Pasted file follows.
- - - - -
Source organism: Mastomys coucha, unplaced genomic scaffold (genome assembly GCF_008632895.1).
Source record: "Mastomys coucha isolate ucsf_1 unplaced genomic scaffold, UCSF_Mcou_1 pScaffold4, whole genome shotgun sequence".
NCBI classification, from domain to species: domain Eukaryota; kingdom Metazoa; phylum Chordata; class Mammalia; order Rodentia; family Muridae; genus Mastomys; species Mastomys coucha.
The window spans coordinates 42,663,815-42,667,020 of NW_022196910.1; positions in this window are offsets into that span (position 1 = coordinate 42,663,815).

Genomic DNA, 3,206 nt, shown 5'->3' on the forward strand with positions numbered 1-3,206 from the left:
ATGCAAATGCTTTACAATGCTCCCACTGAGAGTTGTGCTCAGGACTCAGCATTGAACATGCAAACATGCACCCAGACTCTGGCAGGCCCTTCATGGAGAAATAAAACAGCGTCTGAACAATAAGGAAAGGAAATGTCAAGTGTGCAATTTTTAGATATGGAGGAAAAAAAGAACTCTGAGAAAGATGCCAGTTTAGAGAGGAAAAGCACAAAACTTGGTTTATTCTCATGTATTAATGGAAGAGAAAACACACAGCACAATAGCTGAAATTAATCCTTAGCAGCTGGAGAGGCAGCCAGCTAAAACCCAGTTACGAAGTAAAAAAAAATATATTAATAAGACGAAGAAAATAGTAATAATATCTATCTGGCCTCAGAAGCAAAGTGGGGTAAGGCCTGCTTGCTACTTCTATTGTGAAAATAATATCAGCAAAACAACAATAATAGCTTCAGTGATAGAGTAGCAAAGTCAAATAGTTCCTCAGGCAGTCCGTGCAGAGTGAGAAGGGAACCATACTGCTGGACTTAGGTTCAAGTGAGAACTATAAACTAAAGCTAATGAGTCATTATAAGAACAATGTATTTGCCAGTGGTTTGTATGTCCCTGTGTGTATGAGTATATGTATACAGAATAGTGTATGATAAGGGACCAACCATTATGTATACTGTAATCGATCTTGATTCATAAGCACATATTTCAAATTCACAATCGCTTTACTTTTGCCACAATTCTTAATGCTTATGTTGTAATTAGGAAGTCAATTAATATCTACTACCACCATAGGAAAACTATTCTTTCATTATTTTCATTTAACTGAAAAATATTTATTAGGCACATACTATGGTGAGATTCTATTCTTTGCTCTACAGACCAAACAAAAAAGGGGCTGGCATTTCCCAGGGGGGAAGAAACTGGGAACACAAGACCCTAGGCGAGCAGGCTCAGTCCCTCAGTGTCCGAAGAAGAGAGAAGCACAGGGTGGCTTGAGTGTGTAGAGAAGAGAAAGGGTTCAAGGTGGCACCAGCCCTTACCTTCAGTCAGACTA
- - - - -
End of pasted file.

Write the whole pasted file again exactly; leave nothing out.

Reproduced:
Source organism: Mastomys coucha, unplaced genomic scaffold (genome assembly GCF_008632895.1).
Source record: "Mastomys coucha isolate ucsf_1 unplaced genomic scaffold, UCSF_Mcou_1 pScaffold4, whole genome shotgun sequence".
NCBI classification, from domain to species: domain Eukaryota; kingdom Metazoa; phylum Chordata; class Mammalia; order Rodentia; family Muridae; genus Mastomys; species Mastomys coucha.
The window spans coordinates 42,663,815-42,667,020 of NW_022196910.1; positions in this window are offsets into that span (position 1 = coordinate 42,663,815).

Genomic DNA, 3,206 nt, shown 5'->3' on the forward strand with positions numbered 1-3,206 from the left:
ATGCAAATGCTTTACAATGCTCCCACTGAGAGTTGTGCTCAGGACTCAGCATTGAACATGCAAACATGCACCCAGACTCTGGCAGGCCCTTCATGGAGAAATAAAACAGCGTCTGAACAATAAGGAAAGGAAATGTCAAGTGTGCAATTTTTAGATATGGAGGAAAAAAAGAACTCTGAGAAAGATGCCAGTTTAGAGAGGAAAAGCACAAAACTTGGTTTATTCTCATGTATTAATGGAAGAGAAAACACACAGCACAATAGCTGAAATTAATCCTTAGCAGCTGGAGAGGCAGCCAGCTAAAACCCAGTTACGAAGTAAAAAAAAATATATTAATAAGACGAAGAAAATAGTAATAATATCTATCTGGCCTCAGAAGCAAAGTGGGGTAAGGCCTGCTTGCTACTTCTATTGTGAAAATAATATCAGCAAAACAACAATAATAGCTTCAGTGATAGAGTAGCAAAGTCAAATAGTTCCTCAGGCAGTCCGTGCAGAGTGAGAAGGGAACCATACTGCTGGACTTAGGTTCAAGTGAGAACTATAAACTAAAGCTAATGAGTCATTATAAGAACAATGTATTTGCCAGTGGTTTGTATGTCCCTGTGTGTATGAGTATATGTATACAGAATAGTGTATGATAAGGGACCAACCATTATGTATACTGTAATCGATCTTGATTCATAAGCACATATTTCAAATTCACAATCGCTTTACTTTTGCCACAATTCTTAATGCTTATGTTGTAATTAGGAAGTCAATTAATATCTACTACCACCATAGGAAAACTATTCTTTCATTATTTTCATTTAACTGAAAAATATTTATTAGGCACATACTATGGTGAGATTCTATTCTTTGCTCTACAGACCAAACAAAAAAGGGGCTGGCATTTCCCAGGGGGGAAGAAACTGGGAACACAAGACCCTAGGCGAGCAGGCTCAGTCCCTCAGTGTCCGAAGAAGAGAGAAGCACAGGGTGGCTTGAGTGTGTAGAGAAGAGAAAGGGTTCAAGGTGGCACCAGCCCTTACCTTCAGTCAGACTA